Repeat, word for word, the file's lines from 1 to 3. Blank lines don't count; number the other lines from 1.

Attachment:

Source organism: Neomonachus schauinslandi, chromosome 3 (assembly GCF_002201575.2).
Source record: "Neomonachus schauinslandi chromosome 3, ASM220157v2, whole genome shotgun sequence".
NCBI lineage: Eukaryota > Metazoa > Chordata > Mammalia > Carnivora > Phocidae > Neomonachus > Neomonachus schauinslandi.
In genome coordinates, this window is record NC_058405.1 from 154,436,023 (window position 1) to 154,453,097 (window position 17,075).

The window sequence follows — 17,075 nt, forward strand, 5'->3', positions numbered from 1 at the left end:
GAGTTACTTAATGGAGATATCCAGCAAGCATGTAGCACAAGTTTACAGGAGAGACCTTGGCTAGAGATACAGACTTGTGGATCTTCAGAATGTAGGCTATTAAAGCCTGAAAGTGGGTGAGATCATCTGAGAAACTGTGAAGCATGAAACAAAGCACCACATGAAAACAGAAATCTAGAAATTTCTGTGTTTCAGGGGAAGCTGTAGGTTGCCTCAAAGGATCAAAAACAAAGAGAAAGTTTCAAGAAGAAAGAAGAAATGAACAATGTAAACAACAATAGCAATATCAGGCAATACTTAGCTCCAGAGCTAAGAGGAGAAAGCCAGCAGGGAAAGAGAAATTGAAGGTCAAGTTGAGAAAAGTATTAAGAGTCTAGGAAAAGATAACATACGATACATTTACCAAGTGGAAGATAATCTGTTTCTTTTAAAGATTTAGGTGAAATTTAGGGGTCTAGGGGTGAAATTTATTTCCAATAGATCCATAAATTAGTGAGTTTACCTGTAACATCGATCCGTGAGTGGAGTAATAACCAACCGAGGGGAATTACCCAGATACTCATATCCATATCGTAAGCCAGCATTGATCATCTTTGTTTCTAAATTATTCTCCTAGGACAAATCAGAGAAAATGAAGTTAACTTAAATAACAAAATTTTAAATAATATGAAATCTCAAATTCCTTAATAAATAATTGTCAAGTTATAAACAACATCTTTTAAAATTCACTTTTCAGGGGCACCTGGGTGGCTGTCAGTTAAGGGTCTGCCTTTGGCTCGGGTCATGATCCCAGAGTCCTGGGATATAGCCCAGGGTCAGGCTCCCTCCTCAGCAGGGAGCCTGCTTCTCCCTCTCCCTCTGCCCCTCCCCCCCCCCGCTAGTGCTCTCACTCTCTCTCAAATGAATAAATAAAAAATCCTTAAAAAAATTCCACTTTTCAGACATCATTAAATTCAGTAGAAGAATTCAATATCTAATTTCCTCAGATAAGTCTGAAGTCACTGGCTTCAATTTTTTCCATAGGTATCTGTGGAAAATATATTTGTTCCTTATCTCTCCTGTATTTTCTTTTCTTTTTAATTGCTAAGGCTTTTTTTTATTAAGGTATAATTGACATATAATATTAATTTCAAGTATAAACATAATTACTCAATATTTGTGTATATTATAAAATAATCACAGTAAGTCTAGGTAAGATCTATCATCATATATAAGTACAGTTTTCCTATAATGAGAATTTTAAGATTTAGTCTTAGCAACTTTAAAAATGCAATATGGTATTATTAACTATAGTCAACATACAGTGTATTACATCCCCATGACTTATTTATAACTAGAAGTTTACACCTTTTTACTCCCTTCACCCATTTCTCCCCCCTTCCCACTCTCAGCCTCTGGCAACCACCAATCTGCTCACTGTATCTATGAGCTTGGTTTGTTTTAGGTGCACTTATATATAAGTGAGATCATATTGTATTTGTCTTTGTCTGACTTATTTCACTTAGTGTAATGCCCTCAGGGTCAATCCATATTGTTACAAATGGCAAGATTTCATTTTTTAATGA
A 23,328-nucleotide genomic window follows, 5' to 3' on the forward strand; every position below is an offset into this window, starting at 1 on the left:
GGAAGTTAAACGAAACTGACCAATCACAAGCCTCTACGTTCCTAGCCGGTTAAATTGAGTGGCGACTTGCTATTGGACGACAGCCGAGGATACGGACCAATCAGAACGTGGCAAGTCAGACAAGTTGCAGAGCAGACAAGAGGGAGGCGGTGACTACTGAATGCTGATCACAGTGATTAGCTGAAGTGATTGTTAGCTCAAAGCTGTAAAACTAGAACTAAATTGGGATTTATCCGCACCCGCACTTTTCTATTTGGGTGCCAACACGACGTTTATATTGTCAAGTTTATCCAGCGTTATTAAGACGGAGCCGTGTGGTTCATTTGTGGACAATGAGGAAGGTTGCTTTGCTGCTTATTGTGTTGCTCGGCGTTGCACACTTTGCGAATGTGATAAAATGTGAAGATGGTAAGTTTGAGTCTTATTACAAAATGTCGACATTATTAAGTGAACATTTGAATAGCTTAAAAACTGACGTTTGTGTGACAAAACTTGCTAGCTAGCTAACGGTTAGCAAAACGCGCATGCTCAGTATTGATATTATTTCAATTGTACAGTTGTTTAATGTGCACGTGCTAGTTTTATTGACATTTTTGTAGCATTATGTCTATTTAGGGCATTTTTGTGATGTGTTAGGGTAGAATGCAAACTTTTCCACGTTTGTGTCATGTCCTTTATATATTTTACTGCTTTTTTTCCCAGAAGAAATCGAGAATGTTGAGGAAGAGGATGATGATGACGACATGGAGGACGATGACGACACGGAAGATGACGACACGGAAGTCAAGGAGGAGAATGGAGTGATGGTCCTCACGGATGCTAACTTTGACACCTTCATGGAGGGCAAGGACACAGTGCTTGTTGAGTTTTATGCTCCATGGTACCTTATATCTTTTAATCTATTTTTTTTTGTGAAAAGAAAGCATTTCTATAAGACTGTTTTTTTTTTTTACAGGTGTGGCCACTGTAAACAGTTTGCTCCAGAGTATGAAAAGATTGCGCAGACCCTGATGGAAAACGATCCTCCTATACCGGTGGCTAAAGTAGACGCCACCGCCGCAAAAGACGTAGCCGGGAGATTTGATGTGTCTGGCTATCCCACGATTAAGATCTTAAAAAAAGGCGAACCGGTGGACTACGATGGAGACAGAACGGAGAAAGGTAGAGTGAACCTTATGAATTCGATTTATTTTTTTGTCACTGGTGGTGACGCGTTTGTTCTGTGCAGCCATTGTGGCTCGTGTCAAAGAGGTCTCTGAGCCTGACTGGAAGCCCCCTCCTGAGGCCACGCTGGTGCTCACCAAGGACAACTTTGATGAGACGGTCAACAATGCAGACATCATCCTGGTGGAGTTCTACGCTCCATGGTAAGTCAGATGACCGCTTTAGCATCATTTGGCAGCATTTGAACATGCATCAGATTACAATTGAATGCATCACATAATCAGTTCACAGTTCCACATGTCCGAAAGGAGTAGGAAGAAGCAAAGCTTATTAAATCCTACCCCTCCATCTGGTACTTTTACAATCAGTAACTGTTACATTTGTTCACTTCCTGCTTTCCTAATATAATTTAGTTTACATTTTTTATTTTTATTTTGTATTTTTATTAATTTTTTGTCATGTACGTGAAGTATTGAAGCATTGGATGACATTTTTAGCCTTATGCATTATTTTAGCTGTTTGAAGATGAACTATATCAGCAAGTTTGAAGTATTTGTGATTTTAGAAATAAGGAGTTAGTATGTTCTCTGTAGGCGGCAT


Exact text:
Source organism: Neomonachus schauinslandi, chromosome 3 (assembly GCF_002201575.2).
Source record: "Neomonachus schauinslandi chromosome 3, ASM220157v2, whole genome shotgun sequence".
NCBI lineage: Eukaryota > Metazoa > Chordata > Mammalia > Carnivora > Phocidae > Neomonachus > Neomonachus schauinslandi.